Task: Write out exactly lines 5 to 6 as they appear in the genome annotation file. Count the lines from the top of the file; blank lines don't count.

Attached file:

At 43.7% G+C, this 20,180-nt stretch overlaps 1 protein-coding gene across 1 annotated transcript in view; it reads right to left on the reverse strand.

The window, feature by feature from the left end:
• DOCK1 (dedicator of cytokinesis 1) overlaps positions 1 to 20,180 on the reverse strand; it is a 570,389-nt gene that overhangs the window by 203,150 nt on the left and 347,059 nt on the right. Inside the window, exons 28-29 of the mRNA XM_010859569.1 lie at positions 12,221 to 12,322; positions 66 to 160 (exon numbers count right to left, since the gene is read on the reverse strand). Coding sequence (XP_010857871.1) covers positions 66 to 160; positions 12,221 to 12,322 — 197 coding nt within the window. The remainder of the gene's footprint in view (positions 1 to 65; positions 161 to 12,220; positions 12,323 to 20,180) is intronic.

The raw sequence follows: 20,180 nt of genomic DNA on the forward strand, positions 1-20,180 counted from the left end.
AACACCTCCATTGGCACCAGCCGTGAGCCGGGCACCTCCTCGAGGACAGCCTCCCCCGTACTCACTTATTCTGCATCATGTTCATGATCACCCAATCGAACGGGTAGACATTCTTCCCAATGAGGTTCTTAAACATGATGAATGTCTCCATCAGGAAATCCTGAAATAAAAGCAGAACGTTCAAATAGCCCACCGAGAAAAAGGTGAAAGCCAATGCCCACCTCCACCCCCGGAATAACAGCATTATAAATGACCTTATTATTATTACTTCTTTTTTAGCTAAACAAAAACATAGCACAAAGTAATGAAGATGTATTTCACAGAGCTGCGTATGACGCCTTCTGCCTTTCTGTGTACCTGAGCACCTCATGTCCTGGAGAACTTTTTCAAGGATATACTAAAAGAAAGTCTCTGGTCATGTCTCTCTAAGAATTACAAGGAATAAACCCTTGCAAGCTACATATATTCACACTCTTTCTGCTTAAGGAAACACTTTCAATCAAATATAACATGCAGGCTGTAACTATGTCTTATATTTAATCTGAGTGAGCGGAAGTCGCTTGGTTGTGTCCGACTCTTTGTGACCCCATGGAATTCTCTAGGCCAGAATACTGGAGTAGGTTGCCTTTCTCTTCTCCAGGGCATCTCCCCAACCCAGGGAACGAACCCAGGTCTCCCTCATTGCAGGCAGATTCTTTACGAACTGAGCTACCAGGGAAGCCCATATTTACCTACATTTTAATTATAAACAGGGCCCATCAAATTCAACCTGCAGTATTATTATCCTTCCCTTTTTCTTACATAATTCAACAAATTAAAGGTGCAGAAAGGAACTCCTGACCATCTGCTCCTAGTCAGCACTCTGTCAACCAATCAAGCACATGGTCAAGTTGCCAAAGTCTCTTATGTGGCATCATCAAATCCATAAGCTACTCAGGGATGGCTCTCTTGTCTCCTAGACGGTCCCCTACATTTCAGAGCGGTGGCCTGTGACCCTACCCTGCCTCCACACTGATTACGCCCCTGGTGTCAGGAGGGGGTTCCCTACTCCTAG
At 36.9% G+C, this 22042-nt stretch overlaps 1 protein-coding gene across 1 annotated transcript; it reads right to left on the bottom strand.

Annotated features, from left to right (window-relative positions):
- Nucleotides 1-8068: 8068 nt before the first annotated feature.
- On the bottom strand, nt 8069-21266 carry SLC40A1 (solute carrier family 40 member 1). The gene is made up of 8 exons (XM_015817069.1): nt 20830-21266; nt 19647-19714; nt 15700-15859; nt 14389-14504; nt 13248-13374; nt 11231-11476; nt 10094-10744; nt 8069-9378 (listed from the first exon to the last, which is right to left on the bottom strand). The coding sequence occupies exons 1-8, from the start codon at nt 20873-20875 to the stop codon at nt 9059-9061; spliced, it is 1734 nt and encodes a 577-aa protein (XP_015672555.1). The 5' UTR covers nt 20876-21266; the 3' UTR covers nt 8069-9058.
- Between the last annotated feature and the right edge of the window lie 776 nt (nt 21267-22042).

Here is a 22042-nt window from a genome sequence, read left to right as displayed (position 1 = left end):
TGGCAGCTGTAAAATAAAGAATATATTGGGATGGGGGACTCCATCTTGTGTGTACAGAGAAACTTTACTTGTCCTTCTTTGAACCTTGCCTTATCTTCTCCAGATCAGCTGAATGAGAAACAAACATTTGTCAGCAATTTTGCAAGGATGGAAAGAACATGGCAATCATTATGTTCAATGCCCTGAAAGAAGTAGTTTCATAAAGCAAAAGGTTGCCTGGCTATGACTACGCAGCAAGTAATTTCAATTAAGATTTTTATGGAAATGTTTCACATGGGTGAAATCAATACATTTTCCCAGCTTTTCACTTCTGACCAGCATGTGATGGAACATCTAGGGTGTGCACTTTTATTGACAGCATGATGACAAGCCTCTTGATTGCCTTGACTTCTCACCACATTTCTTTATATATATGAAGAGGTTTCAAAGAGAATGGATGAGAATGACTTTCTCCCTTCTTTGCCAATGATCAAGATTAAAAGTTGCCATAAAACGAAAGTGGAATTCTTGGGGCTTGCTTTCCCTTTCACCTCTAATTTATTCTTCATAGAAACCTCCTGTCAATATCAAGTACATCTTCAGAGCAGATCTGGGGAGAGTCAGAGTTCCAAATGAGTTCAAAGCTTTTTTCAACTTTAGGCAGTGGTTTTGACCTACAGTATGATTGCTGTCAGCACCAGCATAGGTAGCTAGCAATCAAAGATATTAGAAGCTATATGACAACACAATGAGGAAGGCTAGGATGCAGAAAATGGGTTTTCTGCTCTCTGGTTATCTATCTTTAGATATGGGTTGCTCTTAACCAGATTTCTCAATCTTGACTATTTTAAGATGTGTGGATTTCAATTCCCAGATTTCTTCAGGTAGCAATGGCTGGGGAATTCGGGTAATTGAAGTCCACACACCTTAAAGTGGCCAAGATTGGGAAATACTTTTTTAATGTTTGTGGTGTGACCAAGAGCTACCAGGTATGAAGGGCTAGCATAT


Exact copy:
AACACCTCCATTGGCACCAGCCGTGAGCCGGGCACCTCCTCGAGGACAGCCTCCCCCGTACTCACTTATTCTGCATCATGTTCATGATCACCCAATCGAACGGGTAGACATTCTTCCCAATGAGGTTCTTAAACATGATGAATGTCTCCATCAGGAAATCCTGAAATAAAAGCAGAACGTTCAAATAGCCCACCGAGAAAAAGGTGAAAGCCAATGCCCACCTCCACCCCCGGAATAACAGCATTATAAATGACCTTATTATTATTACTTCTTTTTTAGCTAAACAAAAACATAGCACAAAGTAATGAAGATGTATTTCACAGAGCTGCGTATGACGCCTTCTGCCTTTCTGTGTACCTGAGCACCTCATGTCCTGGAGAACTTTTTCAAGGATATACTAAAAGAAAGTCTCTGGTCATGTCTCTCTAAGAATTACAAGGAATAAACCCTTGCAAGCTACATATATTCACACTCTTTCTGCTTAAGGAAACACTTTCAATCAAATATAACATGCAGGCTGTAACTATGTCTTATATTTAATCTGAGTGAGCGGAAGTCGCTTGGTTGTGTCCGACTCTTTGTGACCCCATGGAATTCTCTAGGCCAGAATACTGGAGTAGGTTGCCTTTCTCTTCTCCAGGGCATCTCCCCAACCCAGGGAACGAACCCAGGTCTCCCTCATTGCAGGCAGATTCTTTACGAACTGAGCTACCAGGGAAGCCCATATTTACCTACATTTTAATTATAAACAGGGCCCATCAAATTCAACCTGCAGTATTATTATCCTTCCCTTTTTCTTACATAATTCAACAAATTAAAGGTGCAGAAAGGAACTCCTGACCATCTGCTCCTAGTCAGCACTCTGTCAACCAATCAAGCACATGGTCAAGTTGCCAAAGTCTCTTATGTGGCATCATCAAATCCATAAGCTACTCAGGGATGGCTCTCTTGTCTCCTAGACGGTCCCCTACATTTCAGAGCGGTGGCCTGTGACCCTACCCTGCCTCCACACTGATTACGCCCCTGGTGTCAGGAGGGGGTTCCCTACTCCTAG
At 36.9% G+C, this 22042-nt stretch overlaps 1 protein-coding gene across 1 annotated transcript; it reads right to left on the bottom strand.